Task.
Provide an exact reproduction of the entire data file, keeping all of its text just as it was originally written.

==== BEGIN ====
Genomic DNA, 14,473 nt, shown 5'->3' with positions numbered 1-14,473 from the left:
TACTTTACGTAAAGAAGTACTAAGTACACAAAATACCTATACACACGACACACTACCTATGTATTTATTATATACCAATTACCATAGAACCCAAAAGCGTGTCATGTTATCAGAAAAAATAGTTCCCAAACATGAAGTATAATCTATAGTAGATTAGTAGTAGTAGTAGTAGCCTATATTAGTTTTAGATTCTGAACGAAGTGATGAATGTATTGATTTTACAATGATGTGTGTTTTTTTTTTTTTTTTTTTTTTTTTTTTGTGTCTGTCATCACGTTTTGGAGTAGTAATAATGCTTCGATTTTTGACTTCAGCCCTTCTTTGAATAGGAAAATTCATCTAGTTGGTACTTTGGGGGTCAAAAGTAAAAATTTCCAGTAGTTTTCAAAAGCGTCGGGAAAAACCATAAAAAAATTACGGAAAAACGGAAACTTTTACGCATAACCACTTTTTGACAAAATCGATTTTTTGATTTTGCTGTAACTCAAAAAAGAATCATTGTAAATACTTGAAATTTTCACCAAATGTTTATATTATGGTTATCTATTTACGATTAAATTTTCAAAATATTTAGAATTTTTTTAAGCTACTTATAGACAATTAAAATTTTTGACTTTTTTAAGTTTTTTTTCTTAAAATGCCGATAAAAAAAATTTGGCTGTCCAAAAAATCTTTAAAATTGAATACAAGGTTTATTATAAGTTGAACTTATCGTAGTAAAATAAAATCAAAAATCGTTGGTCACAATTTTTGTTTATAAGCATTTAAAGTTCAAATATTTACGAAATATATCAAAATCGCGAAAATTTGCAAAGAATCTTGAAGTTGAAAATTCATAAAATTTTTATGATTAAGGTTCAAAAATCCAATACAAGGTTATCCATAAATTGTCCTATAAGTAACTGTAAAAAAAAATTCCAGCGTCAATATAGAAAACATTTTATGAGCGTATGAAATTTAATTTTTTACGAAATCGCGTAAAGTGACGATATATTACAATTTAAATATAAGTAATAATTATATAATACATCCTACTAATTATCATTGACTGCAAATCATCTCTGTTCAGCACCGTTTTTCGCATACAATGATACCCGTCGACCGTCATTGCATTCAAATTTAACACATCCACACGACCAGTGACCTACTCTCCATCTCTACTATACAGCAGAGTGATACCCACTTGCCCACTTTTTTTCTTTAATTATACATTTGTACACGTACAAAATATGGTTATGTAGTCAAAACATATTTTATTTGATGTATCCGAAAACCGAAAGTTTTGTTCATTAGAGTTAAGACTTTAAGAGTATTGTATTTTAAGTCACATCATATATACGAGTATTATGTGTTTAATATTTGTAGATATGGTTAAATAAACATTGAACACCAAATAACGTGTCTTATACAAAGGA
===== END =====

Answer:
Genomic DNA, 14,473 nt, shown 5'->3' with positions numbered 1-14,473 from the left:
TACTTTACGTAAAGAAGTACTAAGTACACAAAATACCTATACACACGACACACTACCTATGTATTTATTATATACCAATTACCATAGAACCCAAAAGCGTGTCATGTTATCAGAAAAAATAGTTCCCAAACATGAAGTATAATCTATAGTAGATTAGTAGTAGTAGTAGTAGCCTATATTAGTTTTAGATTCTGAACGAAGTGATGAATGTATTGATTTTACAATGATGTGTGTTTTTTTTTTTTTTTTTTTTTTTTTTTTGTGTCTGTCATCACGTTTTGGAGTAGTAATAATGCTTCGATTTTTGACTTCAGCCCTTCTTTGAATAGGAAAATTCATCTAGTTGGTACTTTGGGGGTCAAAAGTAAAAATTTCCAGTAGTTTTCAAAAGCGTCGGGAAAAACCATAAAAAAATTACGGAAAAACGGAAACTTTTACGCATAACCACTTTTTGACAAAATCGATTTTTTGATTTTGCTGTAACTCAAAAAAGAATCATTGTAAATACTTGAAATTTTCACCAAATGTTTATATTATGGTTATCTATTTACGATTAAATTTTCAAAATATTTAGAATTTTTTTAAGCTACTTATAGACAATTAAAATTTTTGACTTTTTTAAGTTTTTTTTCTTAAAATGCCGATAAAAAAAATTTGGCTGTCCAAAAAATCTTTAAAATTGAATACAAGGTTTATTATAAGTTGAACTTATCGTAGTAAAATAAAATCAAAAATCGTTGGTCACAATTTTTGTTTATAAGCATTTAAAGTTCAAATATTTACGAAATATATCAAAATCGCGAAAATTTGCAAAGAATCTTGAAGTTGAAAATTCATAAAATTTTTATGATTAAGGTTCAAAAATCCAATACAAGGTTATCCATAAATTGTCCTATAAGTAACTGTAAAAAAAAATTCCAGCGTCAATATAGAAAACATTTTATGAGCGTATGAAATTTAATTTTTTACGAAATCGCGTAAAGTGACGATATATTACAATTTAAATATAAGTAATAATTATATAATACATCCTACTAATTATCATTGACTGCAAATCATCTCTGTTCAGCACCGTTTTTCGCATACAATGATACCCGTCGACCGTCATTGCATTCAAATTTAACACATCCACACGACCAGTGACCTACTCTCCATCTCTACTATACAGCAGAGTGATACCCACTTGCCCACTTTTTTTCTTTAATTATACATTTGTACACGTACAAAATATGGTTATGTAGTCAAAACATATTTTATTTGATGTATCCGAAAACCGAAAGTTTTGTTCATTAGAGTTAAGACTTTAAGAGTATTGTATTTTAAGTCACATCATATATACGAGTATTATGTGTTTAATATTTGTAGATATGGTTAAATAAACATTGAACACCAAATAACGTGTCTTATACAAAGGA